“Tez not only changed our defense, he changed offenses and how they would handle him,” Wyman said. “And it was hard to understand how. You look at his body type, and there’s nothing really special. He never was real strong in the weight room.
“But he had a weird knack. And I don’t know what the science was, or what’s going on with his hips, or something in his body. Maybe it was in his heart. Because, man, he would move wherever he needed to move – and that usually meant going through two or three guys.”
Kennedy’s avenue to all those QB sacks was littered with the best blockers of his generation. It was the same for every running back who became engulfed his wrap-and-body-slam style of tackling.
How was he able to do all of this? Not even Kennedy could offer an explanation, even when asked right after he would make a game-altering play.
“Sometimes you want to know why a player does a certain thing, and he doesn’t even know why he does it. He just does it,” said Tom Flores, the second of the four head coaches Kennedy played for with the Seahawks. “I remember asking him once. I said, ‘Why did you do that?’ He said, ‘I don’t know.’ He just did it.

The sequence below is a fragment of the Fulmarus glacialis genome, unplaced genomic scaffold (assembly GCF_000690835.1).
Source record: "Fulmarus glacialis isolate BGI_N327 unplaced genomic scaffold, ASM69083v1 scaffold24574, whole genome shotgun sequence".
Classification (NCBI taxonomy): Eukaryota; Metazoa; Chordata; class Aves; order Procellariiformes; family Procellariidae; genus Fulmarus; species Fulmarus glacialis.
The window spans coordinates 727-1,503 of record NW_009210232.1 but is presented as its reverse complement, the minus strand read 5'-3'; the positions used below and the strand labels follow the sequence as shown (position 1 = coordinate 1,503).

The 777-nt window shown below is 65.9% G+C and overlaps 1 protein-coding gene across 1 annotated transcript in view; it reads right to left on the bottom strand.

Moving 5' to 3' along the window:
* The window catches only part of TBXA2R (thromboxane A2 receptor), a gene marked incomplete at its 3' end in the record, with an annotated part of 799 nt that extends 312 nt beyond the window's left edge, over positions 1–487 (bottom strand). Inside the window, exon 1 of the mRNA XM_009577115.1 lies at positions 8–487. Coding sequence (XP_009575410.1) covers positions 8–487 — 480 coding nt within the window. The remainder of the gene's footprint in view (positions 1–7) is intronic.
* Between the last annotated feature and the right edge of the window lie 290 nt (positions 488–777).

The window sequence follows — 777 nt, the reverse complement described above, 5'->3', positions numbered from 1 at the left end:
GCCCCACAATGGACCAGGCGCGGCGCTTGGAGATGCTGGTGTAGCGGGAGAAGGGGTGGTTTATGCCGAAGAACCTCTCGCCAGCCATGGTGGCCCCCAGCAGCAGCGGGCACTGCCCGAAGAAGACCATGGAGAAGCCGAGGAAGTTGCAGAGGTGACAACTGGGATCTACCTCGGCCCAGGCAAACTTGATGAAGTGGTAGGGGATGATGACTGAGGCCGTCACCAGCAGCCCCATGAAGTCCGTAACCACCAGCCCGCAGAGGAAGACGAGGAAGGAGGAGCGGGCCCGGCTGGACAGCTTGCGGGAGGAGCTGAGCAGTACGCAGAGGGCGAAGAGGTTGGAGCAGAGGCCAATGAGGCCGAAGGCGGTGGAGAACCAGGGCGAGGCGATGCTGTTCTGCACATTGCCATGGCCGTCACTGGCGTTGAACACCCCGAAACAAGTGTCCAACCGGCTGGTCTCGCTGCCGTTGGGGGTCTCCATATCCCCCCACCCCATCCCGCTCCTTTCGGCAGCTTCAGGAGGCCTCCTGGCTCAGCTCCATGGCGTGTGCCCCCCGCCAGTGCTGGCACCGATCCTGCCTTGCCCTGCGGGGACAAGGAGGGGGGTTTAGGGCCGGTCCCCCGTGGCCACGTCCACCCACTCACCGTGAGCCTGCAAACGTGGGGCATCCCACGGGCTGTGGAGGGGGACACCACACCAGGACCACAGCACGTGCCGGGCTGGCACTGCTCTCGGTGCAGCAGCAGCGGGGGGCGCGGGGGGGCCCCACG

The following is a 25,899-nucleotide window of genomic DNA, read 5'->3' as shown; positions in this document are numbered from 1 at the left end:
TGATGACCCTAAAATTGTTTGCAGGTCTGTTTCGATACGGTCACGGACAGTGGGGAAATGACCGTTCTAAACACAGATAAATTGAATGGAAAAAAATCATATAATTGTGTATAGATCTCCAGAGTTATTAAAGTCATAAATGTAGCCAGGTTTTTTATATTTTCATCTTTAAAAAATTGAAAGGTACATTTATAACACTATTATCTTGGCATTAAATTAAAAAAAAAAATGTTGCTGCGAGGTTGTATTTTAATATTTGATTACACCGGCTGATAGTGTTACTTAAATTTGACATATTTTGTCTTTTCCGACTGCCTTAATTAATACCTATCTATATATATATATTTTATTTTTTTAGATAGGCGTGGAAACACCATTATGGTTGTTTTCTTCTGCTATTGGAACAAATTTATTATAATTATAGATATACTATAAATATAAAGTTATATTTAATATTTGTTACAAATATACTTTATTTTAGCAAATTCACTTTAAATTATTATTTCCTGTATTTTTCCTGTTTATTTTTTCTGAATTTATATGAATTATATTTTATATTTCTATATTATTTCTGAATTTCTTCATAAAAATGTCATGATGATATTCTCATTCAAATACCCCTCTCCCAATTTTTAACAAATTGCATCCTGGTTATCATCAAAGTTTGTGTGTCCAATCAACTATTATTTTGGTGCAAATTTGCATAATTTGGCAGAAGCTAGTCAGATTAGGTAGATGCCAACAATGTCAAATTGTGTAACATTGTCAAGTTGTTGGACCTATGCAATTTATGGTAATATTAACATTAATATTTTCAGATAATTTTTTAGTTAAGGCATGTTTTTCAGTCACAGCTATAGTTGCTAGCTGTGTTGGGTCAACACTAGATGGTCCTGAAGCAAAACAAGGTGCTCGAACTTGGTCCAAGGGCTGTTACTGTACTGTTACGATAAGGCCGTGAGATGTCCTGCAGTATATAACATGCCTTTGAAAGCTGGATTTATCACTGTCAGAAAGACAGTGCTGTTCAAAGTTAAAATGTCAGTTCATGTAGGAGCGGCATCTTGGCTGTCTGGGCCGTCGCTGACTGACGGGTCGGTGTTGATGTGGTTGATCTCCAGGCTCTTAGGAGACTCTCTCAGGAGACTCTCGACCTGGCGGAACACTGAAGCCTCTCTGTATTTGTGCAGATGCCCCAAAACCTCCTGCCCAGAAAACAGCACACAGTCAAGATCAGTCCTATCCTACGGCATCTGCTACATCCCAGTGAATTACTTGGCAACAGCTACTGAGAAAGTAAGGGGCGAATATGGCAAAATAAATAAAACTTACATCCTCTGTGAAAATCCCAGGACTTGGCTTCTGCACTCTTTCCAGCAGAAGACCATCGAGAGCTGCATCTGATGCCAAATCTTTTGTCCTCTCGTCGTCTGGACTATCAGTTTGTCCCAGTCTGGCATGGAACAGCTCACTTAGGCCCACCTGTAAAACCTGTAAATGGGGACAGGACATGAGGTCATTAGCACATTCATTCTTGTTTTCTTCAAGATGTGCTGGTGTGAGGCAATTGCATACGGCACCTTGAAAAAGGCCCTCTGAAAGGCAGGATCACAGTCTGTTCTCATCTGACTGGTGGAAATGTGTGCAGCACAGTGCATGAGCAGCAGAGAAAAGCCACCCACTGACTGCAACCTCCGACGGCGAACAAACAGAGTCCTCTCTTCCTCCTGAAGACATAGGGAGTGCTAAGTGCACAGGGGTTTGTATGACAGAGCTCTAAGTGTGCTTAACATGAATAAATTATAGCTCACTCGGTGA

“Especially playing that position, he was just a playmaker. One of the great playmakers of all time.”
But as much natural ability as Kennedy had, he did need some help to go from that befuddled rookie to the most-decorated defensive player in franchise history – and now a member of the Pro Football Hall of Fame.
Tommy Brasher took Kennedy under his wing when he was hired to coach the defensive line in 1992 on Flores’ staff. Veteran defensive tackle Joe Nash taught Kennedy how to study film of opponents, rather than just watching it.
“Getting into the Hall of Fame is such a longevity thing,” Paul Moyer, whose career with the Seahawks ended after the 1989 season but who was member of the coaching staff from 1990-94, said on Saturday. “So you just never know until you see a guy play at the high level season after season.